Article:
The Largest Spider Web in Utah

Well, probably not. But it’s certainly the biggest web I’ve ever seen, and it happens to be in my front yard so I’m especially…interested.  It covers nearly 1/2 acre (about 155′ x 120′), and it’s hard to believe from this photo, but our neighbors and passersby wouldn’t even know the web is there. It’s invisible except when the sun is low and strikes from just the right angle. You can get a sense of that knowing that the web is uniform, and only appears densest in the center of the photo because that’s where the sun strikes it right. It’s just as dense on the photo’s bottom-left as in the center, and just as sparse in the center as on the bottom-left. During the day, or from the north, south or west even at sunset, it’s impossible to see, even looking closely. We first noticed the web two weeks ago, and after it was ruined by an unusual April snowstorm, were surprised to see it reappear good-as-new within a couple days.

Actually, this is in the past tense: the web is no more. I took the photos yesterday evening before giving the lawn its inaugural mowing. The lawn had needed cutting for a while, (the neighbors and passersby probably did notice that) but I’d wanted to enjoy nature’s performance art a little longer.

Maybe the spiders are busily spinning this morning, hoping to wow us again by sunset.

1/2 acre spider web

28 comments for “The Largest Spider Web in Utah

  1. Um, you didn’t happen to notice a three-foot spider lurking under some juniper bush, did you? /shudder/

    That really is spectacular.

  2. I don’t know my spiders, but crouching at the side of the driveway I was able to see two of them, only a couple inches apart, suspended above the grass on the web. They’re a light greenish-brownish type that I’d guess is one of Utah’s most common house and garden spiders. It’s a kind I see all the time. I imagine the web is the product of thousands, but it would be fun if someone knows a better estimate.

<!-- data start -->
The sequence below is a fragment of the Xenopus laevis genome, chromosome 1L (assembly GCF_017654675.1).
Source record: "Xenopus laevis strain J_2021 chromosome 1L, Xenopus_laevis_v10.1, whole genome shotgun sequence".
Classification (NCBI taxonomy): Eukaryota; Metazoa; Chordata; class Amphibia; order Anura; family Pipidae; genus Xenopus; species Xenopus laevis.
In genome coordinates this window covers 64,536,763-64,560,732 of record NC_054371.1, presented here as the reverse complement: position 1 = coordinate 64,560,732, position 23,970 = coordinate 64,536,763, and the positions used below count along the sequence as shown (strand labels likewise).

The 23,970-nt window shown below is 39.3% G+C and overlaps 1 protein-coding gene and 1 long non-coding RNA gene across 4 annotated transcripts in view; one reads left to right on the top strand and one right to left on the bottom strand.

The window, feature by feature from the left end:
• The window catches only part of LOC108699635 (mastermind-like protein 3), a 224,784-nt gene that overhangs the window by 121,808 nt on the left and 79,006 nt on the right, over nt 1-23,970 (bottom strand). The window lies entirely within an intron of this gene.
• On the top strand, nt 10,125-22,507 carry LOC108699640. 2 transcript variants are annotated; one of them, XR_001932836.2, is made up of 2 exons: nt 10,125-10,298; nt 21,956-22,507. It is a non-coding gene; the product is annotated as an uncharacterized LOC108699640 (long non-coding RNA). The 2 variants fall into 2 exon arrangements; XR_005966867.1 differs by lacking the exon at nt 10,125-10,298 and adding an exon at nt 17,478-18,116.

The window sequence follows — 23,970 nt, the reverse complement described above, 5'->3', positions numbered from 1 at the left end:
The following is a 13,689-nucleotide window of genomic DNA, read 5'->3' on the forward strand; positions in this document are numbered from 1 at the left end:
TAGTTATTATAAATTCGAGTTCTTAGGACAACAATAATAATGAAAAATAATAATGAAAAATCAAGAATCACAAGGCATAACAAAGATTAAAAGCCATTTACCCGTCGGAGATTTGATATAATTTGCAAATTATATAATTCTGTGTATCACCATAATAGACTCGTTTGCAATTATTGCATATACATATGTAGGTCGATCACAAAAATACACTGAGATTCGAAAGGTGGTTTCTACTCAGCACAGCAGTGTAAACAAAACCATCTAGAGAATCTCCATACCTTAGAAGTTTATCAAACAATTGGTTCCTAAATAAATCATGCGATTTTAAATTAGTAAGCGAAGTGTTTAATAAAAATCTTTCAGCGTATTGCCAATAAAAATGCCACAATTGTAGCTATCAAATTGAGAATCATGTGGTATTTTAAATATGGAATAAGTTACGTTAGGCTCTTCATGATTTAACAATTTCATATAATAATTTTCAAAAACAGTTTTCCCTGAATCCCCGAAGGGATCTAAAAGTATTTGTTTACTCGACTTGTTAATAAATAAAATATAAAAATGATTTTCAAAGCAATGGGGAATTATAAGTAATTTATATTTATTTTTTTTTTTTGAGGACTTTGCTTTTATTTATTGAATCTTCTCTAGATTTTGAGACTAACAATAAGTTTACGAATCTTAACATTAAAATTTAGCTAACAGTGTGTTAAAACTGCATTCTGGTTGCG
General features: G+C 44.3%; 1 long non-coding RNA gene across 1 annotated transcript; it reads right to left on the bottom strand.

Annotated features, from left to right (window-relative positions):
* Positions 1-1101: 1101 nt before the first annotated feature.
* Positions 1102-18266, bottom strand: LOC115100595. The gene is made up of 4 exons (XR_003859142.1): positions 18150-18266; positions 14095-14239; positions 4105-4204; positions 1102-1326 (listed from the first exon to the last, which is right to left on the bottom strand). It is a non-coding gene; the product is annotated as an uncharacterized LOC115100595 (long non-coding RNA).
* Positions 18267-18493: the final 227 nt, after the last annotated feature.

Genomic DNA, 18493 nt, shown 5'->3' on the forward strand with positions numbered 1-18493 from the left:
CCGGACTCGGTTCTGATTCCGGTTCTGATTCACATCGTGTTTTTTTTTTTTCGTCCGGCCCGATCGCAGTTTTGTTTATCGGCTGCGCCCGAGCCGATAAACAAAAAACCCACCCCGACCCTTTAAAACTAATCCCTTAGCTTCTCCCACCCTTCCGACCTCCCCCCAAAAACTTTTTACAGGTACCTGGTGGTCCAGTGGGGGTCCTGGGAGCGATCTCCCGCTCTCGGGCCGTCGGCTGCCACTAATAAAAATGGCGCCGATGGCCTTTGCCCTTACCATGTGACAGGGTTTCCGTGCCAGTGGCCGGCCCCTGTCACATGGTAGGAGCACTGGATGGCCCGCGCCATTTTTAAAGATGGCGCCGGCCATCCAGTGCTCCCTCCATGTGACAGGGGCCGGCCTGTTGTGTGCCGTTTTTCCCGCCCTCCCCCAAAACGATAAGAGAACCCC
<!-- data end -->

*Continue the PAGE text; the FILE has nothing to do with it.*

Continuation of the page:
This photo gives a better sense of how hard the web is to see except when the light’s right. The web is uniformly dense across the whole lawn.

  3. Cool. We get those on our lawn sometimes and they show up best when there’s dew on them. Our webs are generally only about a foot square, though.

    Any entomologists among us?

  4. Terrific story. Sure is Radiant with the late sun light reflecting off it. Doesn’t nature Humble you. Must feel like Some Pig having to destroy it. Sorry. Had to do it.

  5. Matt,

    Glad you got to enjoy the glow of nature’s beauty for a while, but spiders creep me out, especially the hairy jumping wolf spiders that I used to find in my car when I lived in Utah. Mowing them all down with a large, noisy rotary power mower was the correct response. I somehow feel safer here in Washington knowing that you got them.

    Before my family moved from Utah, we once drove out on the West side of Utah Lake, and saw a field, probably 10 to 12 acres, completely covered in spiderwebs, hugely and horribly visible even when the sun was high. Along the same stretch of road another time, we drove through a cloud of grasshoppers (or perhaps the descendants of the seagulls/crickets miracle), and it sounded like hail on the front, roof, and sides of our van.